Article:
Full access
Bong-Chul Seo, Witold F. Krajewski, Felipe Quintero, Steve Buan, and Brian Connelly

Abstract

This study assesses streamflow predictions generated by two distributed hydrologic models, the Hillslope Link Model (HLM) and the National Water Model (NWM), driven by three radar-based precipitation forcing datasets. These forcing data include the Multi-Radar Multi-Sensor (MRMS), and the Iowa Flood Center’s single-polarization-based (IFC-SP) and dual-polarization-based (IFC-DP) products. To examine forcing- and model-dependent aspects of the representation of hydrologic processes, we mixed and matched all forcing data and models, and simulated streamflow for 2016–18 based on six forcing–model combinations. The forcing product evaluation using independent ground reference data showed that the IFC-DP radar-only product’s accuracy is comparable to MRMS, which is rain gauge corrected. Streamflow evaluation at 140 U.S. Geological Survey (USGS) stations in Iowa demonstrated that the HLM tended to perform slightly better than the NWM, generating streamflow with smaller volume errors and higher predictive power as measured by Kling–Gupta efficiency (KGE). The authors also inspected the effect of estimation errors in the forcing products on streamflow generation and found that MRMS’s slight underestimation bias led to streamflow underestimation for all simulation years, particularly with the NWM. The less biased product (IFC-DP), which has higher error variability, resulted in increased runoff volumes with larger dispersion of errors compared to the ones derived from MRMS. Despite its tendency to underestimate, MRMS showed consistent performance with lower error variability as reflected by the KGE. The dispersion observed from the evaluation metrics (e.g., volume error and KGE) seems to decrease as scale becomes larger, implying that random errors in forcing are likely to average out at larger-scale basins. The evaluation of simulated peaks revealed that an accurate estimation of peak (e.g., time and magnitude) remains challenging, as demonstrated by the highly scattered distribution of peak errors for both hydrologic models.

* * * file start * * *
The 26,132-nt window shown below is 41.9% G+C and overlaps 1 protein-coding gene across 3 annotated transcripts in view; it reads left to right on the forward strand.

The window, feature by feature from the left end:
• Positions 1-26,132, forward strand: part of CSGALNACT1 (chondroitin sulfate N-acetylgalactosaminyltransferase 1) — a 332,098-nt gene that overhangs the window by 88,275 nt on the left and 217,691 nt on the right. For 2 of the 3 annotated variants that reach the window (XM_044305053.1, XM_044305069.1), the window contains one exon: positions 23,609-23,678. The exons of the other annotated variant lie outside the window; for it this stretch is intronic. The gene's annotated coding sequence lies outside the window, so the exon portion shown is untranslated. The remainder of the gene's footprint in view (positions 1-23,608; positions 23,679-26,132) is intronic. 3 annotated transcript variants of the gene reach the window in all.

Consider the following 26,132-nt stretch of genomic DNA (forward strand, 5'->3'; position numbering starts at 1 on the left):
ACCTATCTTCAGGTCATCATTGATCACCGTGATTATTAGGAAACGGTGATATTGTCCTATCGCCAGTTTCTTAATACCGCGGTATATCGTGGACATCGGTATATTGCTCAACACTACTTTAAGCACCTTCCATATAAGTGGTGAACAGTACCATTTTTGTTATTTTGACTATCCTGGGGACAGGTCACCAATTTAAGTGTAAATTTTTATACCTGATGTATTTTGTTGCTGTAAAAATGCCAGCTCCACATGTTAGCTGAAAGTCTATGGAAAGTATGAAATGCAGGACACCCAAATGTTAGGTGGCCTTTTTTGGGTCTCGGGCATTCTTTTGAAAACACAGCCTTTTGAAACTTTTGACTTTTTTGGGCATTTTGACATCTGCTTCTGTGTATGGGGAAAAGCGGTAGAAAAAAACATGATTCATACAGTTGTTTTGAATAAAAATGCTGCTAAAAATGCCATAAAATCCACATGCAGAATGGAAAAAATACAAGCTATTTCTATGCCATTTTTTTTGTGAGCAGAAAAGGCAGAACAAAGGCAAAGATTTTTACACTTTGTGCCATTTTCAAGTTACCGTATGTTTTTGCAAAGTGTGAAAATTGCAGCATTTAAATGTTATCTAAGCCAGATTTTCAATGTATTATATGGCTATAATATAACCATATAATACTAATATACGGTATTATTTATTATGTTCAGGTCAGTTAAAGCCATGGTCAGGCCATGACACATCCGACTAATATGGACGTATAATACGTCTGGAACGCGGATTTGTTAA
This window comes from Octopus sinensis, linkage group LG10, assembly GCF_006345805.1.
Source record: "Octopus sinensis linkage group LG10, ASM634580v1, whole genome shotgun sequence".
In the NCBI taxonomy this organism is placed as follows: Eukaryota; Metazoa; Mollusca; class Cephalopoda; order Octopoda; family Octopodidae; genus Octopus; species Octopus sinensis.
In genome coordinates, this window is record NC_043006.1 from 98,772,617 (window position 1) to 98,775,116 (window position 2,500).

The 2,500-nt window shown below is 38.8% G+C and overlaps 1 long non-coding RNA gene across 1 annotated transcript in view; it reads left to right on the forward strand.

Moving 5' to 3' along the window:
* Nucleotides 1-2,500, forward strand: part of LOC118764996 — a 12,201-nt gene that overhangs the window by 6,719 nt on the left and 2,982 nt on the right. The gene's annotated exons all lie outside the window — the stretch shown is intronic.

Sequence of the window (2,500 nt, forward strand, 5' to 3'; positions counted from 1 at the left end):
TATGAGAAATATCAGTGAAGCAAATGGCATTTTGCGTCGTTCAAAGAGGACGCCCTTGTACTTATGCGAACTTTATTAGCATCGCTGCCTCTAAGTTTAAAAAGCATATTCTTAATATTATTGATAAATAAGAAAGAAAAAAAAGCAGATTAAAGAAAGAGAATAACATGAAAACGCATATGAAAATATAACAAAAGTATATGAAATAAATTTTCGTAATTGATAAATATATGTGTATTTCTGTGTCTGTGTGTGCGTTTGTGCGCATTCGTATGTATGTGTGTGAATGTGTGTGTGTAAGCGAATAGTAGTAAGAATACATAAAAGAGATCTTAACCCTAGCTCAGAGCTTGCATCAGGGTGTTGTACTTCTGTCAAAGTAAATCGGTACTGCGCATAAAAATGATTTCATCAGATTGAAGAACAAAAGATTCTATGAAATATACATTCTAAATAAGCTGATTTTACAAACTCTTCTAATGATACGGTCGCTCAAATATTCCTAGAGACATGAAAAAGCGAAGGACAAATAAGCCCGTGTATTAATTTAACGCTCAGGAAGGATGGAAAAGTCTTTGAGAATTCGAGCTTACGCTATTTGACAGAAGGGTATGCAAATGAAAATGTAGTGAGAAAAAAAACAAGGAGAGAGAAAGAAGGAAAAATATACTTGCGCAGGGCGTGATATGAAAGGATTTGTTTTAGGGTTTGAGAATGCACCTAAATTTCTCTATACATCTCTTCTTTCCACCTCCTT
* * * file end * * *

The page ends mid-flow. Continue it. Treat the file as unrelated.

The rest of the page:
Restricted access
Grzegorz J. Ciach, Witold F. Krajewski, Emmanouil N. Anagnostou, Mary L. Baeck, James A. Smith, Jeffrey R. McCollum, and Anton Kruger

Abstract

This study presents a multicomponent rainfall estimation algorithm, based on weather radar and rain gauge network, that can be used as a ground-based reference in the satellite Tropical Rainfall Measuring Mission (TRMM). The essential steps are constructing a radar observable, its nonlinear transformation to rainfall, interpolation to rectangular grid, constructing several timescale accumulations, bias adjustment, and merging of the radar rainfall estimates and rain gauge data. Observations from a C-band radar in Darwin, Australia, and a local network of 54 rain gauges were used to calibrate and test the algorithm. A period of 25 days was selected, and the rain gauges were split into two subsamples to apply cross-validation techniques.